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Who discovered the first black hole?

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Quick Answer

In science, if something isn't directly observable it can't be "discovered." There is only indirect evidence of black holes. The existence of black holes has been a topic of speculation for hundreds of years, but John Wheeler is credited with coining the term, "black hole," in 1969.

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The two kinds of black holes are those amongst solar masses caused by supernovae and the larger variety at the center of galaxies. Einstein predicted the existence of black holes in his general theory of relativity, published in 1916. In 1971, Cygnus X-1, an X-ray binary star, became the first object to be recognized as a black hole.

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    How do black holes form?

    A:

    Universe Today explains that black holes are the result of objects collapsing under the force of gravity until the acceleration needed to escape from them exceeds the speed of light. Any object can, in principle, become a black hole if it collapses to sufficient density. They can also be formed from two neutron stars colliding together. According to Universe Today, there are supermassive black holes in every galaxy.

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  • Q:

    What are the types of black holes?

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    The universe contains three different categories of black holes: stellar, supermassive and miniature, which are further divided according to whether they are spinning. Non-spinning black holes are always spherical, while spinning black holes tend to be more oblate. The degree of equatorial bulge is determined only by the rotational velocity of the object.

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  • Q:

    In science, what is a medium?

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    Overall, in scientific contexts the word "medium" refers to a substance or material in which something exists or grows or through which something can move or otherwise travel. The word "medium" and its plural, "media," can have multiple applications in various areas of science, from the soils and other materials for plant growth (growing media) in agriculture to the material that is used to grow bacteria in a biology lab setting (culture media). The word may also appear in certain physics settings, such as an excitable medium or an active laser medium, or in astronomy, such as the interplanetary medium that exists alongside planets in the solar system and the interstellar medium that exists between stars in outer space.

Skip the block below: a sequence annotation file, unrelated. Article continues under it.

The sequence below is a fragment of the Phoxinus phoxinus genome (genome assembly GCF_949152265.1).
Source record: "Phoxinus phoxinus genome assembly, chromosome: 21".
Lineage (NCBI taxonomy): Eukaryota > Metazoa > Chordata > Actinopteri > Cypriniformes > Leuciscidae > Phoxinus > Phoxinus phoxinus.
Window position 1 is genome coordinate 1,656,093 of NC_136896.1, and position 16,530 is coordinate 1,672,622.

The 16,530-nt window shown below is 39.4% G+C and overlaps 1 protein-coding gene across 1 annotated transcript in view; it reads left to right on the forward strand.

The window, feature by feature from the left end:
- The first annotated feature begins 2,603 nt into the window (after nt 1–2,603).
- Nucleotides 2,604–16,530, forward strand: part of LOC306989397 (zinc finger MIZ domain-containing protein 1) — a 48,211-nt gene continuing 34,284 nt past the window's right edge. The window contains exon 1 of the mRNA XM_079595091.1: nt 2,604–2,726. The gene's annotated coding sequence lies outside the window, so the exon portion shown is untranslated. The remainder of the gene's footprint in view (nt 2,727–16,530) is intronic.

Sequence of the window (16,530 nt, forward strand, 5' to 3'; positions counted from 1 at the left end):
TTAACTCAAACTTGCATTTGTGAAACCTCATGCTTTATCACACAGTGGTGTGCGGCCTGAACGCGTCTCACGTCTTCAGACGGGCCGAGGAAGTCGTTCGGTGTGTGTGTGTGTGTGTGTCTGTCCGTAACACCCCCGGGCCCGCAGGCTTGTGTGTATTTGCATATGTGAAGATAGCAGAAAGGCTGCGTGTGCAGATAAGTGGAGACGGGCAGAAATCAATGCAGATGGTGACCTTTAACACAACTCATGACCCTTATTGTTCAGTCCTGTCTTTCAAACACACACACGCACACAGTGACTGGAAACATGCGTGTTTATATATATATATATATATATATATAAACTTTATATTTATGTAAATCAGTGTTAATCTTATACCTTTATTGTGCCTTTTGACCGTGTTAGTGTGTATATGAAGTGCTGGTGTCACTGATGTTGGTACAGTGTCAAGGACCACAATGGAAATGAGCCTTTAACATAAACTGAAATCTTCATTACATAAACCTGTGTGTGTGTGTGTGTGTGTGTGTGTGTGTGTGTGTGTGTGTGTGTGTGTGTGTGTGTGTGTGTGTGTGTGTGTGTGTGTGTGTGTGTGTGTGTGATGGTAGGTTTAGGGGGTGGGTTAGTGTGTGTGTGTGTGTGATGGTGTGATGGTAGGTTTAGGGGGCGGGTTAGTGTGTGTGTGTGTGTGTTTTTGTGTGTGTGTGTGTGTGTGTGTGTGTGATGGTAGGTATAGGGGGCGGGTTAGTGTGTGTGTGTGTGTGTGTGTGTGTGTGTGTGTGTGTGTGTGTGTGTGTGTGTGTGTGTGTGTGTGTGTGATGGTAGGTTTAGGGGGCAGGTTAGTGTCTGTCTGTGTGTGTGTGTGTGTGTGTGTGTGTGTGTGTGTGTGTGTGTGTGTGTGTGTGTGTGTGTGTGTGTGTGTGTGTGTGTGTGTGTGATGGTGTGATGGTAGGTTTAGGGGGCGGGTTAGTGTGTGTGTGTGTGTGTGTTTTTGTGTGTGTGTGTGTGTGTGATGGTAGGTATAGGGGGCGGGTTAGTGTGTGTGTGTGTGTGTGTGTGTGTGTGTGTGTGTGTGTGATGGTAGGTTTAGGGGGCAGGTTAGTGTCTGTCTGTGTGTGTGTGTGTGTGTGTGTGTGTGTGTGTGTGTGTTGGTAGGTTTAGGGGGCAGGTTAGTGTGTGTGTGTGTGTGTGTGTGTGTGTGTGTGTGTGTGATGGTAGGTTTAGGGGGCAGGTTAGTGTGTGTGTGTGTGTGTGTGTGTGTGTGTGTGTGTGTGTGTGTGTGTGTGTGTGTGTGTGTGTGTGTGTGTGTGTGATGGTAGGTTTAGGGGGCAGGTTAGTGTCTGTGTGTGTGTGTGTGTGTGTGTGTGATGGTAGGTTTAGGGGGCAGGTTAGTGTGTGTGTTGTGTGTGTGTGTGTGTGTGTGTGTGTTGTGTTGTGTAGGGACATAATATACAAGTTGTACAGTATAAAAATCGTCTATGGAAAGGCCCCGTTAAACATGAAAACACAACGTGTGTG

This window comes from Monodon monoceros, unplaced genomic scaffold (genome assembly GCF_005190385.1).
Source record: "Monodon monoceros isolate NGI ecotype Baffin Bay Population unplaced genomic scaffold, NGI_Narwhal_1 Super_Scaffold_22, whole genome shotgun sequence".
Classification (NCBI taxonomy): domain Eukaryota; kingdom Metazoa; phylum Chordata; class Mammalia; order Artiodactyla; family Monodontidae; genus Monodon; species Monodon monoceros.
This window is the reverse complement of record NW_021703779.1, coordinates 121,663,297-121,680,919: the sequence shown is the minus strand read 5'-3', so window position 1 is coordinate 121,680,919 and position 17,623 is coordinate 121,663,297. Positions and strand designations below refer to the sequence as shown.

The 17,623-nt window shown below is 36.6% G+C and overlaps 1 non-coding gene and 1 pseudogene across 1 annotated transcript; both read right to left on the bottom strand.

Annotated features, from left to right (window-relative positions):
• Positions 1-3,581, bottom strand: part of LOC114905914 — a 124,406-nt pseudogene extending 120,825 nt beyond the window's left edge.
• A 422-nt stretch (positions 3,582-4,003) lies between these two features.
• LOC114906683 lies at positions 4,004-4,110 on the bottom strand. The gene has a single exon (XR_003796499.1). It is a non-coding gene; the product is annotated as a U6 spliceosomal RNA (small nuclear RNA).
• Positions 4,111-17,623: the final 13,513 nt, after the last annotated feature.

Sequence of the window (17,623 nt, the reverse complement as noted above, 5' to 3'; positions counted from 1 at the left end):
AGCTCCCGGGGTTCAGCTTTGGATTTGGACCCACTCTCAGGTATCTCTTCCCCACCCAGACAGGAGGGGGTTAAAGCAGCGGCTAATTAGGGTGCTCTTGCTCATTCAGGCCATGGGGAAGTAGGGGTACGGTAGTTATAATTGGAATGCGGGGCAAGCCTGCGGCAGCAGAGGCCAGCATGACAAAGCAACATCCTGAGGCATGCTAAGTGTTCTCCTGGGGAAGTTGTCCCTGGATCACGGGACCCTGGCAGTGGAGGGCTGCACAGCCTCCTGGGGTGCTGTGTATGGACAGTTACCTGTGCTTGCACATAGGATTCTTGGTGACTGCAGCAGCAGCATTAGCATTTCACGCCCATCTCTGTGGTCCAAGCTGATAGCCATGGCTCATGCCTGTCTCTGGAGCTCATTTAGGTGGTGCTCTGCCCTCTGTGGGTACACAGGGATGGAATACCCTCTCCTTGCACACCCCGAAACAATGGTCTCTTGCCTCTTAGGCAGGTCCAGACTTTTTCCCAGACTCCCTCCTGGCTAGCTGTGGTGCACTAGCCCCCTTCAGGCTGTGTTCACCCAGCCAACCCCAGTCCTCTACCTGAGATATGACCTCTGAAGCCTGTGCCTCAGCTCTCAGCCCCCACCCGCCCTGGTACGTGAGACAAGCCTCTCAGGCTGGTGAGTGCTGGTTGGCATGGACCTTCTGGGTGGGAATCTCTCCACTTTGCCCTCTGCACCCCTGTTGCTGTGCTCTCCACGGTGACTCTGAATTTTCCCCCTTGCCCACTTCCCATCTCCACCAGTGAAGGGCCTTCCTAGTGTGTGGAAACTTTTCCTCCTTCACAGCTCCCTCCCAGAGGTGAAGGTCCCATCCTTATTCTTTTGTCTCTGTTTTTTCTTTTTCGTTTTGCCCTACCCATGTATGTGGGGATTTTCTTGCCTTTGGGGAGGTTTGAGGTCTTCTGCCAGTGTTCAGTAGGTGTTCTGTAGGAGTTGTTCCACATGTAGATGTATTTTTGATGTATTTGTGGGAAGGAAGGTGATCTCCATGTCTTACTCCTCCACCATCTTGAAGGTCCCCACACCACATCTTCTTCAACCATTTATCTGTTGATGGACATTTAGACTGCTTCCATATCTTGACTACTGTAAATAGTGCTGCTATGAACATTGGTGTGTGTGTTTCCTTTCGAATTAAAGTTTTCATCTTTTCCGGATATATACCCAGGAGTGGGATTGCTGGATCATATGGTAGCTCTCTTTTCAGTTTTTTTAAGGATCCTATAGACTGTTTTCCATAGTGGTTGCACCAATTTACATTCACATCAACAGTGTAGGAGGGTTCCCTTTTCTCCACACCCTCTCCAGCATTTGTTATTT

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  • Q:

    What does neutral mean in science?

    A:

    In science, neutral means one of three things: something that is gray and without hue or zero chroma; something that does not have a charge and is not magnetized; or something that does not exhibit acid or alkaline qualities. Neutral has many meanings outside of science as well and can mean belong to a neutral state or party and not taking part or giving assistance during a dispute or war between others.

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